Possible New Ships at a Bargain Price–Another Alternative

Earlier I suggested we look at buying three 90 Meter (297ft) Offshore Patrol Vessels newly built by BAE built for Trinidad and Tobago, that they no longer want.

It just occurred to me that there might be an option to lease or charter the vessels rather than an outright purchase, perhaps with a rent-to-own or purchase option. These vessels might be specifically tagged as temporary replacements for the Acushnet and as rolling replacements for two of the most problematic ships (378 or WMEC) until all the true replacements are completed

This option might allow us to avoid the AC&I complications.

15 thoughts on “Possible New Ships at a Bargain Price–Another Alternative

  1. Pingback: Tweets that mention Possible New Ships at a Bargain Price–Another Alternative - CGBlog.org -- Topsy.com

  2. Chuck – do you not remember the sh**storm in Congress when the Coast Guard floated the idea of buying a surplus Canadian-built icebreaker to “temporarily” replace the old Mackinaw?

    Your proposal makes eminent sense, but the US shipbuilders and unions will not tolerate the Coast Guard buying foreign built ships when US shipyards are operating under capacity and unemployment is pushing 10%.

  3. Chuck I don’t know about DHS, but DOD is forbidden by Congress (on behalf of shipbuilder groups) from purchasing foreign built ships or even long-tern chartering them.
    Nice boast though~ NIH rules

    • If Congress can forbid it, they can make an exception. Still to sweeten the deal BAE would probably have to agree to invest all or part of the money in facilities in the US. That way it would still be a stimulus.

  4. I was going to say, the Navy has gotten around this in the past. Chartering would show that we don’t plan to use these ships in place of planned construction.

  5. Chuck,

    Aviation Week’s Ares blog has taken notice of the availability of these three OPVs. It seems as though the new Prime Minister of Trinidad & Tobago just doesn’t appreciate the usefulness of the three vessels (at 28.5 knots they’re too slow). It’s a good read for learning of a particularly skewed political view of how one goes (or, doesn’t go) about controlling littoral waters.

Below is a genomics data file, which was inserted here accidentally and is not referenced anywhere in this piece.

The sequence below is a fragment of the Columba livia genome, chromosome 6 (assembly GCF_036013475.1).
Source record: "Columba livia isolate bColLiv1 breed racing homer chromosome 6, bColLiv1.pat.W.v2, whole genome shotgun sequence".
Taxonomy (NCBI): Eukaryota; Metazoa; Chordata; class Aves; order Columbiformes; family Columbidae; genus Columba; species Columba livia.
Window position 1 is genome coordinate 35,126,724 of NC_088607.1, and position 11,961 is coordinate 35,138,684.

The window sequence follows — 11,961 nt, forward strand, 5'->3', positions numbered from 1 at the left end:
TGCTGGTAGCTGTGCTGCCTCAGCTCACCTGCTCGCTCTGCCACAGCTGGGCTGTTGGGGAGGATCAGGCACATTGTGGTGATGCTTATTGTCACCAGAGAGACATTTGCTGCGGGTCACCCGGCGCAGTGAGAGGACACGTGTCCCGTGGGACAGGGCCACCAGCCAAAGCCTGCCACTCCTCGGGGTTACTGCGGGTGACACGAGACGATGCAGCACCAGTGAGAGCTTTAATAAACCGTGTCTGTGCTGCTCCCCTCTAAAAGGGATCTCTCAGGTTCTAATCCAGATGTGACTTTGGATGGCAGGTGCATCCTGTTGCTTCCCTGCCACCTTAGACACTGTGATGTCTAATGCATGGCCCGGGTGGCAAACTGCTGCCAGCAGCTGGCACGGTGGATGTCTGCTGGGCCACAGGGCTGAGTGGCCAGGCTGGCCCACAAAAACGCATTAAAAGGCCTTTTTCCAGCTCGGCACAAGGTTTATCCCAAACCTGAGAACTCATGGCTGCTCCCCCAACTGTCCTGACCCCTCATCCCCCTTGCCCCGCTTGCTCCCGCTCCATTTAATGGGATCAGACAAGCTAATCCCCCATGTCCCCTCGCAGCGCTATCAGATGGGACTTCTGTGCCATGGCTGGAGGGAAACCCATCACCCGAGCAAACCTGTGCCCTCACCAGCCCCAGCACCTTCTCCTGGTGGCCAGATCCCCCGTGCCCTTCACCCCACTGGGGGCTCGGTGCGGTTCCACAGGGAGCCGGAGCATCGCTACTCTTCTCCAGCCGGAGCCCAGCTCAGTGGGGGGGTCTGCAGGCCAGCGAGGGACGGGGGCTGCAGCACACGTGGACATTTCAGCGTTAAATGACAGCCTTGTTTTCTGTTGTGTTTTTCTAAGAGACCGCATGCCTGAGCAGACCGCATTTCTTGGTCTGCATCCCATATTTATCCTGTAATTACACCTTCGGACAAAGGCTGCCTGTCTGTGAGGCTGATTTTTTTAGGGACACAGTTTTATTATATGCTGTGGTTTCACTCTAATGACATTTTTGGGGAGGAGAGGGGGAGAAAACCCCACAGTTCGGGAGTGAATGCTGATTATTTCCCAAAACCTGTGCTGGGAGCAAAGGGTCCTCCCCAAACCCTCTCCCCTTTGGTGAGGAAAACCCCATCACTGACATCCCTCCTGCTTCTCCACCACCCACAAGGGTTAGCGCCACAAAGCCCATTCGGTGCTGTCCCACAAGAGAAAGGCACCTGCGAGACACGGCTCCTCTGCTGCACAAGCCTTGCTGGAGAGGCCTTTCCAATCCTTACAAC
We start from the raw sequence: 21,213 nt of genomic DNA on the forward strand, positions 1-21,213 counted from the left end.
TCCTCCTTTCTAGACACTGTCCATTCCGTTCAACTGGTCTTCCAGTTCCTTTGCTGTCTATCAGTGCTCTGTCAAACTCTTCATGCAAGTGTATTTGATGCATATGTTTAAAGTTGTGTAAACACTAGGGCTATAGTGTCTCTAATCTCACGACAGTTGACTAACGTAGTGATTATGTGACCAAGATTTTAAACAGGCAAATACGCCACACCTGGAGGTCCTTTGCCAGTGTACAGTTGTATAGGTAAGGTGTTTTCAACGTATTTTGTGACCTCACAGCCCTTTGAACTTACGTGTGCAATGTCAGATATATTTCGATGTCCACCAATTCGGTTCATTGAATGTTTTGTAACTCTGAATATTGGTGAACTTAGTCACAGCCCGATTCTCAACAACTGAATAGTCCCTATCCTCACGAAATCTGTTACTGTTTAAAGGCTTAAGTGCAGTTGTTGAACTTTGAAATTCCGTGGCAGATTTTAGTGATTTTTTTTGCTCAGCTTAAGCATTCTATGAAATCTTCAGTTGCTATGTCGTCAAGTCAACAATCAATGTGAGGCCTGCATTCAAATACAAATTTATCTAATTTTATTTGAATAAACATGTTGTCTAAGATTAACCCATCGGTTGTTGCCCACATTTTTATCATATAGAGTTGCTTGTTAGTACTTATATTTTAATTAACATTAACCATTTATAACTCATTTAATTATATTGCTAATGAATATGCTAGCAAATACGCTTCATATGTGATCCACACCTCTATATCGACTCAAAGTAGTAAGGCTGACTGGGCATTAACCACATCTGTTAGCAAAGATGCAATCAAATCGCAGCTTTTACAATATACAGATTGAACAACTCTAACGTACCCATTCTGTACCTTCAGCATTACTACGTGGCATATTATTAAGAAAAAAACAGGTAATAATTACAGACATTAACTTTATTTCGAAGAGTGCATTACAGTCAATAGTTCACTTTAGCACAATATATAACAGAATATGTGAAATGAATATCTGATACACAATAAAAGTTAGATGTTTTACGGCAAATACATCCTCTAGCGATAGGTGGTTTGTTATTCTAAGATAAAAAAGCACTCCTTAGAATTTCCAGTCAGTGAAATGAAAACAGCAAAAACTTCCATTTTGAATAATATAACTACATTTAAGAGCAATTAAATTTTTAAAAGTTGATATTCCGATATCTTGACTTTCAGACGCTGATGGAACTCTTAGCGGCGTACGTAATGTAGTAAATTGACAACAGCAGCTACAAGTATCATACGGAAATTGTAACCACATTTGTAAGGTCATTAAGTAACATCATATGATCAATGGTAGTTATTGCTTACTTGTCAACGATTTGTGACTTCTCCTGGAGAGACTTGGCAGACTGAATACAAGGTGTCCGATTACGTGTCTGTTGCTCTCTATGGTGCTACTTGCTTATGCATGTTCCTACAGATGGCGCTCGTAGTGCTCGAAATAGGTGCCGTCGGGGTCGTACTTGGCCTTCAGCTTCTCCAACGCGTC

Three Brand-new Offshore Patrol Vessels Available: Apply BAE Systems


  6. Chuck,

    Seems like they might be able to accommodate two or three MQ-8B Fire Scout UAVs, then. Since they were designed for the Caribbean environment, then they might prove really useful there with such an UAV det. I do wonder if that 30 mm cannon could be replaced with a 76 mm gun. That would be more useful, I would think (I’m not too impressed with the 57 mm gun now in favor). Plus, a couple of Mk 38, Mod 2 ‘Typhoon’ remotely controlled 25 mm cannon should replace the two 20 mm cannon. Have the ships so modified and then lease them for five or six years with options to extend the leases as needs might arise.

  7. These ships already have an airsearch and a rudementary fire control system.

    Other members of this family of ships do have the Oto Melara (we could conceivably transfer them from decommisioning 378s) but since we may not want to put any more than we have to into these, I think mounting three Mk38 mod2s would be appropriate and meet our needs short of war.